Study: 'Super-donor' faecal transplants effective for IBS treatment

By Nikki Hancocks

- Last updated on GMT

Getty | ClaudioVentrella
Getty | ClaudioVentrella

Related tags microbiome Ibs Research

Faecal microbiota transplantation (FMT) using a single 'super-donor' is an effective and well tolerated treatment for irritable bowel syndrome (IBS), according to a new large, randomised, double-blind, placebo-controlled study.

The study highlights the importance of donor selection for optimising the effectiveness of FMT as a treatment for IBS.

Speaking at UEG Week Barcelona 2019, lead investigator, Professor Magdy El-Salhy from Haukeland University Hospital in Bergen, Norway, explained: "Microbiota dysbiosis is thought to play an important role in the pathophysiology of IBS, however, previous studies investigating FMT in this condition have produced conflicting results.

"We set out to optimise our chances of treatment success by selecting a single, well-defined donor who fulfilled European guidelines for FMT donors, and who had a favourable faecal microbial profile."


The study randomised 164 individuals with IBS and moderate-to-severe IBS symptoms (Irritable Bowel Syndrome Severity Scoring System [IBS-SSS] 175) to receive either placebo (a solution containing their own faeces), a 30g donor transplant solution, or a 60g transplant solution.

Unlike in previous studies, the transplant material had been stored frozen (-80 °C/-112 °F), and was administered after thawing into the proximal duodenum via gastroscope—removing the need for bowel preparation prior to transplantation and making it easier to perform in clinical practice.

The primary efficacy endpoint of the study was the percentage of patients who achieved a 50-point reduction in IBS-SSS at three months after FMT (response to treatment).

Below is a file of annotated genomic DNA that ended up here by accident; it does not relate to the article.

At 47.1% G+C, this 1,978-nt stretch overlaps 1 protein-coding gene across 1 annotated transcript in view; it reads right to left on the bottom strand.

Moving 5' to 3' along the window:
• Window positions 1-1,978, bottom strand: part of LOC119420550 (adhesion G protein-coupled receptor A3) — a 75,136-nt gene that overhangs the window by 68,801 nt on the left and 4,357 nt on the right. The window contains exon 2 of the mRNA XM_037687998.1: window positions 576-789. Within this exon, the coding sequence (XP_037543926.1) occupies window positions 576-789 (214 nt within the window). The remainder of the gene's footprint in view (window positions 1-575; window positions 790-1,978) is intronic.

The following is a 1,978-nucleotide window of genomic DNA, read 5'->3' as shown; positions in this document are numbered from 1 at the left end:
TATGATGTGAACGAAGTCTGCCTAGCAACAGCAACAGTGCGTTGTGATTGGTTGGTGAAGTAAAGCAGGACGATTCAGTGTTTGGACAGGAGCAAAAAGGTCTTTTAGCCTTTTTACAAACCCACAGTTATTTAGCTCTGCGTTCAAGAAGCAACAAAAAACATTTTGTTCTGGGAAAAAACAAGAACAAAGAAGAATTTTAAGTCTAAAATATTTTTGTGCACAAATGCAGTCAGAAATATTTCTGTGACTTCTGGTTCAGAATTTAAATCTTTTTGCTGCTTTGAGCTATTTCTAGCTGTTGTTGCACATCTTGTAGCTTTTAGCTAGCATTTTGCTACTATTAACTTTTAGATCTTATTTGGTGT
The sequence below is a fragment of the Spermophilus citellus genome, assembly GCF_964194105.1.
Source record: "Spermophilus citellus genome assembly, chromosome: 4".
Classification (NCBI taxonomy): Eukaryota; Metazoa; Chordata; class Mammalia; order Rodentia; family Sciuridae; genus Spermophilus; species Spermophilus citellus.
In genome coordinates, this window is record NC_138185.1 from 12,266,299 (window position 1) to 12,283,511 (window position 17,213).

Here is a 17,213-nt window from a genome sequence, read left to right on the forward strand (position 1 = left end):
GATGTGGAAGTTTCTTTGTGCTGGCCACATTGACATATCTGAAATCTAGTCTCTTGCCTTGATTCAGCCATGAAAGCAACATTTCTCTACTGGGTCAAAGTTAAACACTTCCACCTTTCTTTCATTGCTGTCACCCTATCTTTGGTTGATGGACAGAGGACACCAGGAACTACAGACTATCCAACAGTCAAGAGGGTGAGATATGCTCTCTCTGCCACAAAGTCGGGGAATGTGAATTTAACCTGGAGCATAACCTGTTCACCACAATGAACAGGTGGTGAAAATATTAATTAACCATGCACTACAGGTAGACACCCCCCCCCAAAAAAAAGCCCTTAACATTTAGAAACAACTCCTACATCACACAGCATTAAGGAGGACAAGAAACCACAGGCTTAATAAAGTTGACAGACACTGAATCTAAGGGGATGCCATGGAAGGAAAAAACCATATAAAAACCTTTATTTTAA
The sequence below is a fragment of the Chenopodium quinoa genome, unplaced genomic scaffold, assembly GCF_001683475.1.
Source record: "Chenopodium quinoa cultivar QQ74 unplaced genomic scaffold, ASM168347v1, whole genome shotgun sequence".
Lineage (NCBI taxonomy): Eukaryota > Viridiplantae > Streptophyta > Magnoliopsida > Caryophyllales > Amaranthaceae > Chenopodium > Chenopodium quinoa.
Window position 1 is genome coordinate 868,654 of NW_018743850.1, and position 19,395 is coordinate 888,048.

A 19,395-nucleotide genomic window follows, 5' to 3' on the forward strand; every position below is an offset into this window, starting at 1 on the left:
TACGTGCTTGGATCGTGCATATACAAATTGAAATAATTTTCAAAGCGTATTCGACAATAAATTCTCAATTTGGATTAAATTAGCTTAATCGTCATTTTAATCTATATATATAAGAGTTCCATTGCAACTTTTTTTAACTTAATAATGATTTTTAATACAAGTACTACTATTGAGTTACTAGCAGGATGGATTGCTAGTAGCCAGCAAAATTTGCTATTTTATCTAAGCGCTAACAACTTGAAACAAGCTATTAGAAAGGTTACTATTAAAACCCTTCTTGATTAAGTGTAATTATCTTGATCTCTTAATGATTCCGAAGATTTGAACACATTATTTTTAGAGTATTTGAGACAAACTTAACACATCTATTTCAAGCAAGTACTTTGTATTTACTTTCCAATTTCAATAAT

According to Prof. El-Salhy, a response to FMT treatment was observed in 23.6% of individuals who received placebo, 76.9% of individuals who received a 30 g transplant, and 89.1% of individuals who received a 60 g transplant.

Clinically significant symptom improvement (a 175-point reduction in IBS-SSS) occurred in 5.5% (placebo), 35.2% (FMT 30g), and 47.3% (FMT 60g) of the treatment groups.

Significant improvements in fatigue (Fatigue Assessment Scale) and quality of life (IBS-Quality of Life instrument) were also observed in the FMT treatment groups compared with the placebo group.

An analysis of faecal bacterial profiles showed changes in the abundance of different bacteria in the two FMT groups, but not in the control group.

"Adverse events after FMT occurred in about 20% of patients and were mild and self-limiting gastrointestinal symptoms such as abdominal pain, diarrhoea or constipation,"​ said Prof. El-Salhy. "These occurred intermittently in the first 2 days following FMT."

Prof El-Salhy and colleagues believe this study confirms that FMT is an effective treatment for IBS, but stress the importance of using a super-donor to achieve treatment success. "We got lucky when we found our donor after screening several other candidates, and we hope the selection criteria we used will help other groups find similar individuals.

"The use of frozen faeces eliminates the logistical problems associated with FMT involving fresh faeces, making it possible to establish bio-banks for the routine use of FMT in clinical practice."


Authors: El-Salhy M, Haltebakk JG, Gilja OH, et al.

"Effects of faecal microbiota transplantation in patients with irritable bowel syndrome (IBS): a randomised, double-blind placebo-controlled study"

Presented at UEG Week October 21, 2019.

Related topics Research Gut/digestive health

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